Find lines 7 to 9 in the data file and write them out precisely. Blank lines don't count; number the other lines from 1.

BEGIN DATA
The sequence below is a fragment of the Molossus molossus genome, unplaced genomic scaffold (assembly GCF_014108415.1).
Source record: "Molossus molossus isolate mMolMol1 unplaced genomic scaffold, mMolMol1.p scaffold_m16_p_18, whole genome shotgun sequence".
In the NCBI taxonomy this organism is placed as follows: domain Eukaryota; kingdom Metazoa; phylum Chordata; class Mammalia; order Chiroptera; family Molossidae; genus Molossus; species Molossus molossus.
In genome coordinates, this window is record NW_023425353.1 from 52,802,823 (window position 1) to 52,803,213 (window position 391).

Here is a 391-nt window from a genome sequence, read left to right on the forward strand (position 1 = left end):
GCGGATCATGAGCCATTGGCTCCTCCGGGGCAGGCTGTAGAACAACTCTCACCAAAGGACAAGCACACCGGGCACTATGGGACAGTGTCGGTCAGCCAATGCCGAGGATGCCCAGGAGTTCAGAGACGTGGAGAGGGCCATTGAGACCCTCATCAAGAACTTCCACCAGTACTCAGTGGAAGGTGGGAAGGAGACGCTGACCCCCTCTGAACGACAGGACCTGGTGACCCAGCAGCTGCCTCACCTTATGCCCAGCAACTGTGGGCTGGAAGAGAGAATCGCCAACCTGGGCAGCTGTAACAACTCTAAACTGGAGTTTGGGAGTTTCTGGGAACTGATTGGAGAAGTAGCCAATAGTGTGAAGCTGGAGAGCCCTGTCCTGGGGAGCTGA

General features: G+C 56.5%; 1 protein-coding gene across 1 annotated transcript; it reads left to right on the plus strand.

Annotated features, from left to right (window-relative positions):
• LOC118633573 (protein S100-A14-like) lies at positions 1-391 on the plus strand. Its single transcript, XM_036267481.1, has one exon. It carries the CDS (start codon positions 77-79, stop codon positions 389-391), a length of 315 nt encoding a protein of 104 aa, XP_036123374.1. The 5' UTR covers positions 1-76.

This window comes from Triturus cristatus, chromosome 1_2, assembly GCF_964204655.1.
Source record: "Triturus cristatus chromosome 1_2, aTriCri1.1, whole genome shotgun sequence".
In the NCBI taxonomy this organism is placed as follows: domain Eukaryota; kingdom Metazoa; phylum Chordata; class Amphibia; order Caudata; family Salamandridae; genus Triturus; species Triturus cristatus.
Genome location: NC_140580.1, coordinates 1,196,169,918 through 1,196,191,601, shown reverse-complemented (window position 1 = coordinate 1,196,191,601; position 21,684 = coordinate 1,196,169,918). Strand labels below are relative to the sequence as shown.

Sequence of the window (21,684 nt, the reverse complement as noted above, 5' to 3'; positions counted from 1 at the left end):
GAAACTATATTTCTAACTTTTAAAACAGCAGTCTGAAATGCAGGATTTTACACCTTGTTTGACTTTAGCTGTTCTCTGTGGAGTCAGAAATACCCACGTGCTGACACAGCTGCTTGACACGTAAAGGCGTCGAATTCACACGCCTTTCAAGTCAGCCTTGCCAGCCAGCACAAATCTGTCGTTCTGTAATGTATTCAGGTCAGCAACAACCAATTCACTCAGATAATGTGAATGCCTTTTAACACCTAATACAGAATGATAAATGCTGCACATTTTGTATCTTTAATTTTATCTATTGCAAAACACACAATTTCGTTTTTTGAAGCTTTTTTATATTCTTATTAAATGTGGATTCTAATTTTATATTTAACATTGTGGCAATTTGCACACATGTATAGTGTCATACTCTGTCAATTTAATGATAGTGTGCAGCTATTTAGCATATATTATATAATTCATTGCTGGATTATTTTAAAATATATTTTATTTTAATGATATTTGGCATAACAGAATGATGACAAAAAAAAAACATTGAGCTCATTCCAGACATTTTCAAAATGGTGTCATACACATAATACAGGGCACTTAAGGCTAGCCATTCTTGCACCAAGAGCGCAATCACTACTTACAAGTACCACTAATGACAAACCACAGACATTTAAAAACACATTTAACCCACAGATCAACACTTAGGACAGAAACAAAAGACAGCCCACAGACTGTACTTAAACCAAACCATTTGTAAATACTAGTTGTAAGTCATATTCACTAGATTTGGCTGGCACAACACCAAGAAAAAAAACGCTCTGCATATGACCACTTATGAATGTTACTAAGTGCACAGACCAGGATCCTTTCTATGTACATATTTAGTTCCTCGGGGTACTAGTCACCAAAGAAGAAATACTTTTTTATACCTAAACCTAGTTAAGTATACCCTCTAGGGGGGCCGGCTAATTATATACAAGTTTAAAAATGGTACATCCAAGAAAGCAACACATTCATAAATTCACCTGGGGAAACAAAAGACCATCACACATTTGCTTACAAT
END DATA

General features: G+C 56.5%; 1 protein-coding gene across 1 annotated transcript; it reads left to right on the plus strand.

Annotated features, from left to right (window-relative positions):
• LOC118633573 (protein S100-A14-like) lies at positions 1-391 on the plus strand. Its single transcript, XM_036267481.1, has one exon. It carries the CDS (start codon positions 77-79, stop codon positions 389-391), a length of 315 nt encoding a protein of 104 aa, XP_036123374.1. The 5' UTR covers positions 1-76.